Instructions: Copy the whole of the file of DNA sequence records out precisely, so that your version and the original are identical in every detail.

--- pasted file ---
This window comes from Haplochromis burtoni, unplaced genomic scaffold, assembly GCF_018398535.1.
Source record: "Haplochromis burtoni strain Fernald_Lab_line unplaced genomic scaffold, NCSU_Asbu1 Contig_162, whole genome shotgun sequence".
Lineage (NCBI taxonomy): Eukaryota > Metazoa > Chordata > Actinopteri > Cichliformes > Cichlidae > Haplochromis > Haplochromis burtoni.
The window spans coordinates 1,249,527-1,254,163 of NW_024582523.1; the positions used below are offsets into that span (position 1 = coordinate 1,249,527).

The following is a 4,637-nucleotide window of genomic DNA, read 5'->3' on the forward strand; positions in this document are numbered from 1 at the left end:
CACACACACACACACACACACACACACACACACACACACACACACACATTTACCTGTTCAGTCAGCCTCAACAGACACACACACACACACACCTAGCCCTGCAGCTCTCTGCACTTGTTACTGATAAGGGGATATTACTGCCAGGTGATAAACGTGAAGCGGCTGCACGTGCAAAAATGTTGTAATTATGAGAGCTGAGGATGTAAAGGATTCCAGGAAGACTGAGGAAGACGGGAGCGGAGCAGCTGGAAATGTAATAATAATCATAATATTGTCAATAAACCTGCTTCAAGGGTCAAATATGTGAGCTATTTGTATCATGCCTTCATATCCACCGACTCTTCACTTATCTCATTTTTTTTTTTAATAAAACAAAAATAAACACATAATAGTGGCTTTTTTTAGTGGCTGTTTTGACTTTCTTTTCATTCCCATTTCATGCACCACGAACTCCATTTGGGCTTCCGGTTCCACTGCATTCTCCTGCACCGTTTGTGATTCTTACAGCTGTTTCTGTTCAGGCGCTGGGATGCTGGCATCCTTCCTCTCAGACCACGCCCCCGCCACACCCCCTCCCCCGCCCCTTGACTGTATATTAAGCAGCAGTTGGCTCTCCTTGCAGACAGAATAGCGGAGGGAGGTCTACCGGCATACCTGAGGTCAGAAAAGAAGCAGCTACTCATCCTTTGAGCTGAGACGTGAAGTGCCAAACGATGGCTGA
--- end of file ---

This window comes from Haplochromis burtoni, unplaced genomic scaffold, assembly GCF_018398535.1.
Source record: "Haplochromis burtoni strain Fernald_Lab_line unplaced genomic scaffold, NCSU_Asbu1 Contig_162, whole genome shotgun sequence".
Lineage (NCBI taxonomy): Eukaryota > Metazoa > Chordata > Actinopteri > Cichliformes > Cichlidae > Haplochromis > Haplochromis burtoni.
The window spans coordinates 1,249,527-1,254,163 of NW_024582523.1; the positions used below are offsets into that span (position 1 = coordinate 1,249,527).

The following is a 4,637-nucleotide window of genomic DNA, read 5'->3' on the forward strand; positions in this document are numbered from 1 at the left end:
CACACACACACACACACACACACACACACACACACACACACACACACATTTACCTGTTCAGTCAGCCTCAACAGACACACACACACACACACCTAGCCCTGCAGCTCTCTGCACTTGTTACTGATAAGGGGATATTACTGCCAGGTGATAAACGTGAAGCGGCTGCACGTGCAAAAATGTTGTAATTATGAGAGCTGAGGATGTAAAGGATTCCAGGAAGACTGAGGAAGACGGGAGCGGAGCAGCTGGAAATGTAATAATAATCATAATATTGTCAATAAACCTGCTTCAAGGGTCAAATATGTGAGCTATTTGTATCATGCCTTCATATCCACCGACTCTTCACTTATCTCATTTTTTTTTTTAATAAAACAAAAATAAACACATAATAGTGGCTTTTTTTAGTGGCTGTTTTGACTTTCTTTTCATTCCCATTTCATGCACCACGAACTCCATTTGGGCTTCCGGTTCCACTGCATTCTCCTGCACCGTTTGTGATTCTTACAGCTGTTTCTGTTCAGGCGCTGGGATGCTGGCATCCTTCCTCTCAGACCACGCCCCCGCCACACCCCCTCCCCCGCCCCTTGACTGTATATTAAGCAGCAGTTGGCTCTCCTTGCAGACAGAATAGCGGAGGGAGGTCTACCGGCATACCTGAGGTCAGAAAAGAAGCAGCTACTCATCCTTTGAGCTGAGACGTGAAGTGCCAAACGATGGCTGA